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Russia Shortens Isolation Period For Contact With COVID-19, Amid Spike In Cases

Russian health authorities have shortened the required isolation period for people who come in contact with COVID-19 patients from 14 days to seven.

The rule change only applies to those who had close contact with someone who has COVID-19, not those with a confirmed infection.

People who test positive are still required to isolate for 14 days and test for the virus on day 10 or 11.

Daily new infections in Russia have been rising sharply for the past two weeks, increasing more than four-fold — from about 15,000 on January 10 to 67,809 on January 25, the highest daily tally in the pandemic.

Health Minister Mikhail Murashko says despite the rise in cases no significant increase in hospitalizations has been seen.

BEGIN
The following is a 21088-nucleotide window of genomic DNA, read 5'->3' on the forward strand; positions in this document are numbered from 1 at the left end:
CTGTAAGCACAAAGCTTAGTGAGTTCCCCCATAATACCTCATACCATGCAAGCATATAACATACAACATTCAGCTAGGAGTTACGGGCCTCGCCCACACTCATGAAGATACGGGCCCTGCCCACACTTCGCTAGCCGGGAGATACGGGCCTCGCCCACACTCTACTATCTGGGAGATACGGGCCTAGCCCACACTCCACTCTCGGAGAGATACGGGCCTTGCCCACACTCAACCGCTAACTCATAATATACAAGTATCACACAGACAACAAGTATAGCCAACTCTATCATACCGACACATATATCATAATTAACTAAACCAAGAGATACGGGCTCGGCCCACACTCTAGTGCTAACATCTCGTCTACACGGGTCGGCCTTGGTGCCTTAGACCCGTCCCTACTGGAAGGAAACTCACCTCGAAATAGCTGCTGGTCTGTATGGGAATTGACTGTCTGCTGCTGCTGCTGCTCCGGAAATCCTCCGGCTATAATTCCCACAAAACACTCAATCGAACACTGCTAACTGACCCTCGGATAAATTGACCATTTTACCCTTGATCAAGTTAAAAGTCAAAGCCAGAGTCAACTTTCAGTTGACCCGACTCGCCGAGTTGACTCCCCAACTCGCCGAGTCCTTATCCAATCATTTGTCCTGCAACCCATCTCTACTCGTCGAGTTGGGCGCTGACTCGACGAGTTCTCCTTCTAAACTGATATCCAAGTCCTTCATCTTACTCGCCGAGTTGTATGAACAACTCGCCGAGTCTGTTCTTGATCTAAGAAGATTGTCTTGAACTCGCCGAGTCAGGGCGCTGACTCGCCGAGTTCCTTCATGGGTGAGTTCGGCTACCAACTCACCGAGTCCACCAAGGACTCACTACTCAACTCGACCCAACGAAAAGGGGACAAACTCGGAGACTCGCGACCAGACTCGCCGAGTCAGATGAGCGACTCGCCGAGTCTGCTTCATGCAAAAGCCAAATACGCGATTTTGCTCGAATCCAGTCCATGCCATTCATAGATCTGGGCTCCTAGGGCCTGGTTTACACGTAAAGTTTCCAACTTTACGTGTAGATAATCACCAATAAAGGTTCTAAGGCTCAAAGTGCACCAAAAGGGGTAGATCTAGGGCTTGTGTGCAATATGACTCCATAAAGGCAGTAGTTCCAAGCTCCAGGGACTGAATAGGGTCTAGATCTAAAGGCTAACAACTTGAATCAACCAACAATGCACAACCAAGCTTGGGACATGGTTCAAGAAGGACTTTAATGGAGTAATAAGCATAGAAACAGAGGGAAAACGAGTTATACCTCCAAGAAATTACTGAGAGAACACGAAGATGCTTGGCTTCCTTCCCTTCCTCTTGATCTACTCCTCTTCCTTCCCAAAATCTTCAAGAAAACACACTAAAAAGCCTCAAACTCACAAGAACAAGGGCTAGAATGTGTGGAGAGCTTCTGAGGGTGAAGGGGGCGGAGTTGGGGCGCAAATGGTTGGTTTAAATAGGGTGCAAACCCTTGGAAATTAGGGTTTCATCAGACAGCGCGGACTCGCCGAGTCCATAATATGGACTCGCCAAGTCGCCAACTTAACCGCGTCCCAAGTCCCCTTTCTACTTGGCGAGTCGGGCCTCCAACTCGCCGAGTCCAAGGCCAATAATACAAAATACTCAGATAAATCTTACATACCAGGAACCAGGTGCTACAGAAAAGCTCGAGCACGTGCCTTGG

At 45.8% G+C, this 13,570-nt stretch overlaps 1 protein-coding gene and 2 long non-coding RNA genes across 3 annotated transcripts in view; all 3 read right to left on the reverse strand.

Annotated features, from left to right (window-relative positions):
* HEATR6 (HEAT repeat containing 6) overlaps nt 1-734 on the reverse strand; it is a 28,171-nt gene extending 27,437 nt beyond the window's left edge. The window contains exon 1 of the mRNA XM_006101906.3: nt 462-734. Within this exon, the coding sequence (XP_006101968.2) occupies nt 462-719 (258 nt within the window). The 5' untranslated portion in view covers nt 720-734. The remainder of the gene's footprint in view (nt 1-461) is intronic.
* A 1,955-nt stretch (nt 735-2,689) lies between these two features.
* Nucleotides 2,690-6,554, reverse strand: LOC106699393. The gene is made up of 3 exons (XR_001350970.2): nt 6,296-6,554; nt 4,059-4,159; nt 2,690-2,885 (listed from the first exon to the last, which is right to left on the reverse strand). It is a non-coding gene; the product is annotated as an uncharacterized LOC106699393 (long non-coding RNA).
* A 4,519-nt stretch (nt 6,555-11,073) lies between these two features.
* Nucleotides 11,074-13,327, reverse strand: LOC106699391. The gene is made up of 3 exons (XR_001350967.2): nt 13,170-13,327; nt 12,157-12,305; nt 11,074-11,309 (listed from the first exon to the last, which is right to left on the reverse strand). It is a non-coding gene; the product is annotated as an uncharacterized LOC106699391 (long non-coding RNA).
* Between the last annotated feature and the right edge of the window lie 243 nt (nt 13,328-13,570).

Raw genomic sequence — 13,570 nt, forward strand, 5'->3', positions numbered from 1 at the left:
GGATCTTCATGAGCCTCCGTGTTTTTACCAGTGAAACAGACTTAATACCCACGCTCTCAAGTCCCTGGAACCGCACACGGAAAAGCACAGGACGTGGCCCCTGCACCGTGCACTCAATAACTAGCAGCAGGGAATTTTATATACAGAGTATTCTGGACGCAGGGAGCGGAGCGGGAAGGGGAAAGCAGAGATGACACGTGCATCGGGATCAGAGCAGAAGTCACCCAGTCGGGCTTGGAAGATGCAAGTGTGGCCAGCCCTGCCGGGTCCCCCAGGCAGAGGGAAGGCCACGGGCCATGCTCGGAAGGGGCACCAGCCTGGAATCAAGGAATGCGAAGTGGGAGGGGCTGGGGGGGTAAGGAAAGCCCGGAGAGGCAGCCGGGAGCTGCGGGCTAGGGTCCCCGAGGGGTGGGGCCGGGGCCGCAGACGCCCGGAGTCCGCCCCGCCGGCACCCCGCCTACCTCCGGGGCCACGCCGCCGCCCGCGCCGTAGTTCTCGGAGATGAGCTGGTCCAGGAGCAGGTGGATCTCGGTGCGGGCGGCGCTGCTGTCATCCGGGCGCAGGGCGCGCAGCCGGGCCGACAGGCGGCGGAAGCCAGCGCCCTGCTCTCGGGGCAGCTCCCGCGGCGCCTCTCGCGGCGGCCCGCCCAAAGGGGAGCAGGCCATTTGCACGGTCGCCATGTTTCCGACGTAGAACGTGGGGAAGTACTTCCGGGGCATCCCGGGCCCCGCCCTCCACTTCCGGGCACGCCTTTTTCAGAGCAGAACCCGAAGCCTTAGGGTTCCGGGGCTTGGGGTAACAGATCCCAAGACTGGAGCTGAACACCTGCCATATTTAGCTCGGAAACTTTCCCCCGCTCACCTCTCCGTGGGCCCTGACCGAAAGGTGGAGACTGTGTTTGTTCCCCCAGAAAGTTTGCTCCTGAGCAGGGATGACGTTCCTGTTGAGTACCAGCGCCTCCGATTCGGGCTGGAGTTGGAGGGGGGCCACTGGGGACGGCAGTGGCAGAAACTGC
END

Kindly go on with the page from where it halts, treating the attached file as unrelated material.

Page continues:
According to Anna Popova, head of Russia’s public health-care watchdog Rospotrebnadzor, 52 percent of all new infections are being registered in Moscow, the Moscow region, and St. Petersburg.

The surge in Moscow, which reported nearly 19,000 new cases on January 25, has put a strain on the city’s outpatient clinics. Moscow Mayor Sergei Sobyanin said that the influx of patients to outpatient facilities has grown four-fold.

Officials have warned that the current surge is the country’s biggest yet but haven’t announced any major restrictions to stem it.

In all, Russia’s state coronavirus task force has reported over 11.2 million confirmed cases and 327,448 deaths, the largest death toll in Europe. Russia’s state statistics agency, which uses broader counting criteria, puts the overall number of virus-linked deaths between April 2020 and October 2021 at more than 625,000.

Russia was the first country to approve and roll out a domestically developed coronavirus vaccine, but only about half of its population of 146 million people has been fully vaccinated.

With reporting by AP, Reuters, AFP, and dpa

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